Are you a plate cleaner? Is the sound of your fork scraping the bottom of the dish seeking the last remnants of food a familiar one? Whether food was scarce or out of a sense of obligation, we were raised to eat all of the food on our plates. Fortunately, for most citizens of first world countries, food is no longer scarce. Unfortunately, you may still feel obligated to eat every last morsel of food. If this is you, you may be in trouble. This habit may be a part of your weight problem.
Family style dinners are conducive to excess. As each dish comes around the table, the plate gets fuller until food is spilling off of it. If you are hungry, you will load up on foods high in saturated fats and simple carbohydrates as they will satisfy your appetite the fastest. By cleaning your plate you can easily eat two or three times more food than you actually need. And that is before dessert.
Restaurants are worse. In a quest to garner more diners, restaurants offer meals that can easily exceed 1,500 calories. That’s a day’s worth of calories in one meal. In these situations, the mantra “clean your plate” can be your enemy. The hormones that tell your body it is full never seem to reach the brain before it’s too late. The combination of hunger and upbringing conspire against you. Before you can blink, you have finished a meal with enough calories to feed a family of four.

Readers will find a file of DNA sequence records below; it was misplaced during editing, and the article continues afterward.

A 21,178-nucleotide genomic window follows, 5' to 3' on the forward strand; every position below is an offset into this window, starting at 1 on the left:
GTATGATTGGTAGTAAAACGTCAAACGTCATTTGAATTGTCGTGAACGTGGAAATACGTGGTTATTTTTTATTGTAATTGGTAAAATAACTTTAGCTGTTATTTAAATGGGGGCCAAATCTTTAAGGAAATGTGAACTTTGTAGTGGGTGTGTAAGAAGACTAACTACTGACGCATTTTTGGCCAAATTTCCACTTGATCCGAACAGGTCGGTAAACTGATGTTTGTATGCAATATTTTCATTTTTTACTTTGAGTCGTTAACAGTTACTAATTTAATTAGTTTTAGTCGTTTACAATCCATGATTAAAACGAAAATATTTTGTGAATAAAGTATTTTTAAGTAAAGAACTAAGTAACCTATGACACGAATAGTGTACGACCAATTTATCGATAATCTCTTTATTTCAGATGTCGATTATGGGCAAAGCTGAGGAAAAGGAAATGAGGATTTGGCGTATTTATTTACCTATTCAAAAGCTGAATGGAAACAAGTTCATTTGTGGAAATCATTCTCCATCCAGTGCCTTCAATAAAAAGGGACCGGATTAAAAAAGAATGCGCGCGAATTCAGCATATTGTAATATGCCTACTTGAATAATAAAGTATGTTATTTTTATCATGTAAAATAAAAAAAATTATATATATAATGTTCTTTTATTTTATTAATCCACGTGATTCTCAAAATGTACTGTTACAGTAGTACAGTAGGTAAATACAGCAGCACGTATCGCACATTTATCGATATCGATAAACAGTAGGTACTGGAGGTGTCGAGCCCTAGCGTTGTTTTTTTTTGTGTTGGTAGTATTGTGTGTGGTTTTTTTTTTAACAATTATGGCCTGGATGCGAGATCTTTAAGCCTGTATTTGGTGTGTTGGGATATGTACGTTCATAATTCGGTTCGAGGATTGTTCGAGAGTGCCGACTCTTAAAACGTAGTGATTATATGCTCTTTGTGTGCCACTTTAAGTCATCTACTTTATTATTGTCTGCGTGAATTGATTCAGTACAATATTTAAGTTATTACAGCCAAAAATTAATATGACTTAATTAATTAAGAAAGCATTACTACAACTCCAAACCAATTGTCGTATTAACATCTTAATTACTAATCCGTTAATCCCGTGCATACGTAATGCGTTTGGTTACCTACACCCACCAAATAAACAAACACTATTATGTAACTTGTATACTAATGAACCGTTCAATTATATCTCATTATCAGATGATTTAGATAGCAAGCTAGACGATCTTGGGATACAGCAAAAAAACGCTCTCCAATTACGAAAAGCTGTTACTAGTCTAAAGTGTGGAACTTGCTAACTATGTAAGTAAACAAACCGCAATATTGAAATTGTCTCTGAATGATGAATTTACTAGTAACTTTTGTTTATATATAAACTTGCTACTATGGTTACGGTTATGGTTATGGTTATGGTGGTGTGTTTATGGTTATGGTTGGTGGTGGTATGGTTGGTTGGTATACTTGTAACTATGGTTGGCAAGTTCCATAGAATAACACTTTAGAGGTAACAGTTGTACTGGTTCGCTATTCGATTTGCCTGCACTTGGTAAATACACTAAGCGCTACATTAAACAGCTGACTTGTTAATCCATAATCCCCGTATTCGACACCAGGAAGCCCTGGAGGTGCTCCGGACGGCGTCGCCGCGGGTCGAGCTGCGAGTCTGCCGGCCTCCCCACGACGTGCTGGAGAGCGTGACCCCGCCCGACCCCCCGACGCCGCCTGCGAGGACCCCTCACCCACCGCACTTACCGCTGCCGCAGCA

Changing old habits is difficult. You are fighting deep-rooted behaviors that will-power cannot conquer, especially when hunger kicks in. Rather than fight a losing battle, have a plan that will keep you from over -indulging. Here are a few suggestions that may help you limit your intake.
1. Use smaller dishes. Most dinner plates are over ten inches in diameter. If you are inclined to fill every last part of them with food, buy seven or eight inch ones. You can reduce your calories by as much as fifty percent.
2. Ask for a take-out container. If you dine at restaurants that use excessive portions, ask for a take-out container with your food. Place half of the food in the container before you eat. You will have two meals for the price of one and you will have reduced your calorie intake by half.
3. Use the break to stop eating. If you tend to eat a portion of your food quickly and then take a break to see if you want more, seize the opportunity and place a napkin over your plate and get a to-go box.
4. Leave it for the dump. You can try to use take-out containers at restaurants and limit your food portions at home, but eventually excess food will find its way onto your plate without any recourse but to eat it or throw it away. At that point you have a choice: increase the landfills or increase your girth. Your body will thank you if you choose the landfill.
Gregg Ghelfi is founder and contributor to http://fitinthemiddle.com. Fit in the Middle is dedicated to providing information and resources on nutrition, fitness and weight loss. We invite you to read our blog at http://fitinthemiddle.com/blog/ and comment on the various articles. We also welcome you to submit guest blogs to email@example.com.
By Gregg Ghelfi
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